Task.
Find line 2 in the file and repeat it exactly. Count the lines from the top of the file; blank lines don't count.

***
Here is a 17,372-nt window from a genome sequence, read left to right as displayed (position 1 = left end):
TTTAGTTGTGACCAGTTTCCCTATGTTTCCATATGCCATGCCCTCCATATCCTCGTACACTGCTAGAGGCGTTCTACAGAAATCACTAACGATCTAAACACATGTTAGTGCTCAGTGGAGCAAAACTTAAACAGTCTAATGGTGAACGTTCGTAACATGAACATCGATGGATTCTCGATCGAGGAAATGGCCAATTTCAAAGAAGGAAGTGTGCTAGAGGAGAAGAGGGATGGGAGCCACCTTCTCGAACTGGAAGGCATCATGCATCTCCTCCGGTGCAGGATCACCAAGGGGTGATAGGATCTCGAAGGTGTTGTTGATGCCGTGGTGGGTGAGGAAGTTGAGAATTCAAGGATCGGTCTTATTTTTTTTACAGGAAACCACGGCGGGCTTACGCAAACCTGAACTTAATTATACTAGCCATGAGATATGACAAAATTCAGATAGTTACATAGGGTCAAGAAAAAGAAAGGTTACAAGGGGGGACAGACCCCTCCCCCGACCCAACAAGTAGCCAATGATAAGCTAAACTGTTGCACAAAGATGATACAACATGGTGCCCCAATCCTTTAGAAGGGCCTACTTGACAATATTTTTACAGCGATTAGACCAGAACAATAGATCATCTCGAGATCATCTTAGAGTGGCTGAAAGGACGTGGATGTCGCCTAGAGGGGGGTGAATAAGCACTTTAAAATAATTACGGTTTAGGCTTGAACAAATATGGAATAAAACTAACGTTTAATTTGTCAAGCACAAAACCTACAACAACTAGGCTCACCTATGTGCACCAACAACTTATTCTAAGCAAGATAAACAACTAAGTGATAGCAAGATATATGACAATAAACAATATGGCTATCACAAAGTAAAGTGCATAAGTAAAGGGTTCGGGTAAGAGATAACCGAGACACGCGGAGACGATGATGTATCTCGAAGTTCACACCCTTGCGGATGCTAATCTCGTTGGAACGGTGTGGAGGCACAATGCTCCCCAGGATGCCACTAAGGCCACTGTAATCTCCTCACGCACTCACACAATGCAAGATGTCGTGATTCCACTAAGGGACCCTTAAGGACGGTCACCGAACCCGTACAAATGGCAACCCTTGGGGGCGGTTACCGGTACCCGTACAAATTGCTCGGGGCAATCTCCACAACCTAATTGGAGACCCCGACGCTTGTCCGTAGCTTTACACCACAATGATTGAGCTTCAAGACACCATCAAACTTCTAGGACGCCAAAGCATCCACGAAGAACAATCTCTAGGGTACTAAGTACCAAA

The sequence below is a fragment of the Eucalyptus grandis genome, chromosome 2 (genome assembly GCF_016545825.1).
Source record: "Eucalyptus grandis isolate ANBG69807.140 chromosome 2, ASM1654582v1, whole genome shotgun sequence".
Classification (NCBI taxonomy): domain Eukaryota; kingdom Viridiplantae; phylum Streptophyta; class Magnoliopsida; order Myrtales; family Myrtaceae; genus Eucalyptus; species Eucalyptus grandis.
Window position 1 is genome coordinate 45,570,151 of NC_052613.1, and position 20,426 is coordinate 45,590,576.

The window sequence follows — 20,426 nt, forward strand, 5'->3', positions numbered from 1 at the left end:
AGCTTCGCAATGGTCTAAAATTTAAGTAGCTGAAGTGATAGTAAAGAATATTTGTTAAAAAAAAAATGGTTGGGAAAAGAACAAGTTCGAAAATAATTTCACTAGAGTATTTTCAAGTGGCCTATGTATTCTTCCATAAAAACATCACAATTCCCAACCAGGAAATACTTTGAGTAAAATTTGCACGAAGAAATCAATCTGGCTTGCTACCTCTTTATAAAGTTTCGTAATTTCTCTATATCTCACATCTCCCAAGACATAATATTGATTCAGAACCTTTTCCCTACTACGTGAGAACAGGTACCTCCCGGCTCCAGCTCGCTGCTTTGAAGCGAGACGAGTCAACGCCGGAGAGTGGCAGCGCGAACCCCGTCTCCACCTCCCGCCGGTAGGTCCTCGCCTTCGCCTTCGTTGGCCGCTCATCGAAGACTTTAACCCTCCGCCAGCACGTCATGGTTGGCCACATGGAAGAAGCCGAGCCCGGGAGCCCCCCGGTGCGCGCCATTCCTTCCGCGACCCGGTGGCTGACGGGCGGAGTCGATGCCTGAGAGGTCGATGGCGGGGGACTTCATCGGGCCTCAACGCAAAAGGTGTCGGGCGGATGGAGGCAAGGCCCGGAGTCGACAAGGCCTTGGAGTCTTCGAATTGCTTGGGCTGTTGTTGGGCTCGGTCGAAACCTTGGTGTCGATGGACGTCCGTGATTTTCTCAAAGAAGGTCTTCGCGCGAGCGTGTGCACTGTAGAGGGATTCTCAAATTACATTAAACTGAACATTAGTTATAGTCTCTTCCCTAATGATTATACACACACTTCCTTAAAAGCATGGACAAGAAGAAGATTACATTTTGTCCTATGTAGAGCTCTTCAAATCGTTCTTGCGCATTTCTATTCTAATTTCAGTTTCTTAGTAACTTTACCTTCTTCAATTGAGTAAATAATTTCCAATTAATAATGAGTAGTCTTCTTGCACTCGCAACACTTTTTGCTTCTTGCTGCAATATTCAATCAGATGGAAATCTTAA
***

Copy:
TTTAGTTGTGACCAGTTTCCCTATGTTTCCATATGCCATGCCCTCCATATCCTCGTACACTGCTAGAGGCGTTCTACAGAAATCACTAACGATCTAAACACATGTTAGTGCTCAGTGGAGCAAAACTTAAACAGTCTAATGGTGAACGTTCGTAACATGAACATCGATGGATTCTCGATCGAGGAAATGGCCAATTTCAAAGAAGGAAGTGTGCTAGAGGAGAAGAGGGATGGGAGCCACCTTCTCGAACTGGAAGGCATCATGCATCTCCTCCGGTGCAGGATCACCAAGGGGTGATAGGATCTCGAAGGTGTTGTTGATGCCGTGGTGGGTGAGGAAGTTGAGAATTCAAGGATCGGTCTTATTTTTTTTACAGGAAACCACGGCGGGCTTACGCAAACCTGAACTTAATTATACTAGCCATGAGATATGACAAAATTCAGATAGTTACATAGGGTCAAGAAAAAGAAAGGTTACAAGGGGGGACAGACCCCTCCCCCGACCCAACAAGTAGCCAATGATAAGCTAAACTGTTGCACAAAGATGATACAACATGGTGCCCCAATCCTTTAGAAGGGCCTACTTGACAATATTTTTACAGCGATTAGACCAGAACAATAGATCATCTCGAGATCATCTTAGAGTGGCTGAAAGGACGTGGATGTCGCCTAGAGGGGGGTGAATAAGCACTTTAAAATAATTACGGTTTAGGCTTGAACAAATATGGAATAAAACTAACGTTTAATTTGTCAAGCACAAAACCTACAACAACTAGGCTCACCTATGTGCACCAACAACTTATTCTAAGCAAGATAAACAACTAAGTGATAGCAAGATATATGACAATAAACAATATGGCTATCACAAAGTAAAGTGCATAAGTAAAGGGTTCGGGTAAGAGATAACCGAGACACGCGGAGACGATGATGTATCTCGAAGTTCACACCCTTGCGGATGCTAATCTCGTTGGAACGGTGTGGAGGCACAATGCTCCCCAGGATGCCACTAAGGCCACTGTAATCTCCTCACGCACTCACACAATGCAAGATGTCGTGATTCCACTAAGGGACCCTTAAGGACGGTCACCGAACCCGTACAAATGGCAACCCTTGGGGGCGGTTACCGGTACCCGTACAAATTGCTCGGGGCAATCTCCACAACCTAATTGGAGACCCCGACGCTTGTCCGTAGCTTTACACCACAATGATTGAGCTTCAAGACACCATCAAACTTCTAGGACGCCAAAGCATCCACGAAGAACAATCTCTAGGGTACTAAGTACCAAA